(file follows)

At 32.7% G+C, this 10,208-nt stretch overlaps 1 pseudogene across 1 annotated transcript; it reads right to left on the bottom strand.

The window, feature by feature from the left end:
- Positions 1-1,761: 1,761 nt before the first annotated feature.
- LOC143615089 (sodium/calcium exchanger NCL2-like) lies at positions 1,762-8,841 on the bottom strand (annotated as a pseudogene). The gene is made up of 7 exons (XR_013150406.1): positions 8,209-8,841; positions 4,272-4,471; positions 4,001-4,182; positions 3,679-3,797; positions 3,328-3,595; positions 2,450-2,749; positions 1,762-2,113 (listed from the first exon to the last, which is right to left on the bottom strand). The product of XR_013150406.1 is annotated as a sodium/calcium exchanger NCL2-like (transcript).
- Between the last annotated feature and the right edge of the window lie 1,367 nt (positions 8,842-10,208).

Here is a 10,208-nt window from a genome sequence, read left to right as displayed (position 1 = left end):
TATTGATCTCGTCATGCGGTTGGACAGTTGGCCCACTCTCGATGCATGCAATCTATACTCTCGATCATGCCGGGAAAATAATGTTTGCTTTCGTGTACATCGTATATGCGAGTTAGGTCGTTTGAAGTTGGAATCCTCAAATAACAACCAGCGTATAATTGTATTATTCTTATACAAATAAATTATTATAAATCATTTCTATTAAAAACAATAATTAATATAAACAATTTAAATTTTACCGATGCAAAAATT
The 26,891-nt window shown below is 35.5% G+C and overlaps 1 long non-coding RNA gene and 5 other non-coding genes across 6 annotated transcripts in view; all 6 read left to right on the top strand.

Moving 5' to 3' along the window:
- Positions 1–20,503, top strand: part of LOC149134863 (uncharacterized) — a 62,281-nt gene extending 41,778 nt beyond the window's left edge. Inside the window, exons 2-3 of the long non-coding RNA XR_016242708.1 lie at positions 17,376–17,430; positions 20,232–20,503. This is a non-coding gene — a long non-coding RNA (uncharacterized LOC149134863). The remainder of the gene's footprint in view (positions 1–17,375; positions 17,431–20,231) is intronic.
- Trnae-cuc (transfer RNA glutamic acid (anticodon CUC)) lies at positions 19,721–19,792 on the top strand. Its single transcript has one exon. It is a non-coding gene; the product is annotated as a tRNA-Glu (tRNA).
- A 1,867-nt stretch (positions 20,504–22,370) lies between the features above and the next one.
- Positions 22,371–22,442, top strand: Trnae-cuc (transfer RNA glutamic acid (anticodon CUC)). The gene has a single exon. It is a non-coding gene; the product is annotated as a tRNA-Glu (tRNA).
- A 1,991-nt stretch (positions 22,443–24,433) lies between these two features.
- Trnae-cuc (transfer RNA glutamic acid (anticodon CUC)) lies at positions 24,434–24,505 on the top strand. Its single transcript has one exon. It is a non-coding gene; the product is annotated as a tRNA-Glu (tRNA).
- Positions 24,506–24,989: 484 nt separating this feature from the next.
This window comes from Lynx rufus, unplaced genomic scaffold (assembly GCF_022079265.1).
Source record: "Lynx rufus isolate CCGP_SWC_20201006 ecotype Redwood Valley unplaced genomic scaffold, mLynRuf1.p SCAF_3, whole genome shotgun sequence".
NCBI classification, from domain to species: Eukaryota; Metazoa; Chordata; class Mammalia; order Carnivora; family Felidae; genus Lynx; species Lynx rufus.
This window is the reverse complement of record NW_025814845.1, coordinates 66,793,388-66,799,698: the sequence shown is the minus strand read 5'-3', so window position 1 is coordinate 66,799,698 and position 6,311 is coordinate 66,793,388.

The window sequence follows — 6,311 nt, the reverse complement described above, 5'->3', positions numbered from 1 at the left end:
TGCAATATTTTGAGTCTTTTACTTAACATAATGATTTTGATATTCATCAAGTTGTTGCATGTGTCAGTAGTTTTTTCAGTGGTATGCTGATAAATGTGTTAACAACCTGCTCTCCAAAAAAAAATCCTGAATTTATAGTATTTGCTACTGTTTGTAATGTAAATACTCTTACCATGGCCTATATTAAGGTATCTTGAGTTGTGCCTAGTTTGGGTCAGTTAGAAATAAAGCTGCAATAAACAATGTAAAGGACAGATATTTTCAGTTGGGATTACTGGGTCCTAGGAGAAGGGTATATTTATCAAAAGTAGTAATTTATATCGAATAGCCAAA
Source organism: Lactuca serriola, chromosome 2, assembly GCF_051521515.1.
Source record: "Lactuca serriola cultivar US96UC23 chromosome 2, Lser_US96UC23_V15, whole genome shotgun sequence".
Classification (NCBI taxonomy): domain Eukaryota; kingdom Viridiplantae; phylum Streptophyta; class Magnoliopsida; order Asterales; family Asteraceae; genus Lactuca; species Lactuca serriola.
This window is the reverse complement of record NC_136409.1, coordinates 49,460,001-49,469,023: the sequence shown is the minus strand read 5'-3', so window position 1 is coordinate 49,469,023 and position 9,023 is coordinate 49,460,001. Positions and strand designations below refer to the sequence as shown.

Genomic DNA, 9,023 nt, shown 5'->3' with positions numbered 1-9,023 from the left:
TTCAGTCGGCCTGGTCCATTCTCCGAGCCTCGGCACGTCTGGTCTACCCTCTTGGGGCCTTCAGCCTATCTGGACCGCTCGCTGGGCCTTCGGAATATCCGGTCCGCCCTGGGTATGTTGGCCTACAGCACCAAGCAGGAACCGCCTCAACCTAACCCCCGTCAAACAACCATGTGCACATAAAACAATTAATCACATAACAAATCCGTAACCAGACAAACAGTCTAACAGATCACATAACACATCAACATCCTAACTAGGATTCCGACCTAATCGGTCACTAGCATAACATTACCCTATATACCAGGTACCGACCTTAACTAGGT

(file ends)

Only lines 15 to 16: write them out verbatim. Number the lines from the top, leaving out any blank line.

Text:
- Trnae-cuc (transfer RNA glutamic acid (anticodon CUC)) lies at positions 24,434–24,505 on the top strand. Its single transcript has one exon. It is a non-coding gene; the product is annotated as a tRNA-Glu (tRNA).
- Positions 24,506–24,989: 484 nt separating this feature from the next.